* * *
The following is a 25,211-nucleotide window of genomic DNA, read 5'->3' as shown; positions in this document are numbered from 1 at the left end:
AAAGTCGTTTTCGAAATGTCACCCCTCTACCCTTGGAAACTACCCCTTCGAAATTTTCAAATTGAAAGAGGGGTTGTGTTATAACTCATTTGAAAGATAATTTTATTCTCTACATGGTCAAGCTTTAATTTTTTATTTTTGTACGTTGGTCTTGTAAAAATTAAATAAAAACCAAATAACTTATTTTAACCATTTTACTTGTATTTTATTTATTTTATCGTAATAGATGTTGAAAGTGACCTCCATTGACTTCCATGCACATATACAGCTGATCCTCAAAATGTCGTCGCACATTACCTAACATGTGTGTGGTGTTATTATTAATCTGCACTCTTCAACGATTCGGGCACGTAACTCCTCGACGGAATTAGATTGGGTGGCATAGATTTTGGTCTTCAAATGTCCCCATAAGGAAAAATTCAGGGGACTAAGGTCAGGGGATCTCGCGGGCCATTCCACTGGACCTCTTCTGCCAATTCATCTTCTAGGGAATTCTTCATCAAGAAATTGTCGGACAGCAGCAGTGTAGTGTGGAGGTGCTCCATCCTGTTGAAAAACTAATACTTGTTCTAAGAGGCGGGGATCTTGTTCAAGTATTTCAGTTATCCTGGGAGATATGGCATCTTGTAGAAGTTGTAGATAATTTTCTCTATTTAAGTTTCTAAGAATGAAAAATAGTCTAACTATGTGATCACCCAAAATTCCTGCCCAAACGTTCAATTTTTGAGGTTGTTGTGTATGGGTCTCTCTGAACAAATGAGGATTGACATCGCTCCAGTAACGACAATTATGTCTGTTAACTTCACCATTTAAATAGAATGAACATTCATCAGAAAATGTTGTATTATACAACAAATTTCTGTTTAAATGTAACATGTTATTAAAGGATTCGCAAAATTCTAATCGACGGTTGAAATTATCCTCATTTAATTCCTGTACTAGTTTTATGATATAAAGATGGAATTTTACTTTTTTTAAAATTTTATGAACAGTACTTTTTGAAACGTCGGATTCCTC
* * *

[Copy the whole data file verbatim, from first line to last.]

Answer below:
The following is a 25,211-nucleotide window of genomic DNA, read 5'->3' as shown; positions in this document are numbered from 1 at the left end:
AAAGTCGTTTTCGAAATGTCACCCCTCTACCCTTGGAAACTACCCCTTCGAAATTTTCAAATTGAAAGAGGGGTTGTGTTATAACTCATTTGAAAGATAATTTTATTCTCTACATGGTCAAGCTTTAATTTTTTATTTTTGTACGTTGGTCTTGTAAAAATTAAATAAAAACCAAATAACTTATTTTAACCATTTTACTTGTATTTTATTTATTTTATCGTAATAGATGTTGAAAGTGACCTCCATTGACTTCCATGCACATATACAGCTGATCCTCAAAATGTCGTCGCACATTACCTAACATGTGTGTGGTGTTATTATTAATCTGCACTCTTCAACGATTCGGGCACGTAACTCCTCGACGGAATTAGATTGGGTGGCATAGATTTTGGTCTTCAAATGTCCCCATAAGGAAAAATTCAGGGGACTAAGGTCAGGGGATCTCGCGGGCCATTCCACTGGACCTCTTCTGCCAATTCATCTTCTAGGGAATTCTTCATCAAGAAATTGTCGGACAGCAGCAGTGTAGTGTGGAGGTGCTCCATCCTGTTGAAAAACTAATACTTGTTCTAAGAGGCGGGGATCTTGTTCAAGTATTTCAGTTATCCTGGGAGATATGGCATCTTGTAGAAGTTGTAGATAATTTTCTCTATTTAAGTTTCTAAGAATGAAAAATAGTCTAACTATGTGATCACCCAAAATTCCTGCCCAAACGTTCAATTTTTGAGGTTGTTGTGTATGGGTCTCTCTGAACAAATGAGGATTGACATCGCTCCAGTAACGACAATTATGTCTGTTAACTTCACCATTTAAATAGAATGAACATTCATCAGAAAATGTTGTATTATACAACAAATTTCTGTTTAAATGTAACATGTTATTAAAGGATTCGCAAAATTCTAATCGACGGTTGAAATTATCCTCATTTAATTCCTGTACTAGTTTTATGATATAAAGATGGAATTTTACTTTTTTTAAAATTTTATGAACAGTACTTTTTGAAACGTCGGATTCCTC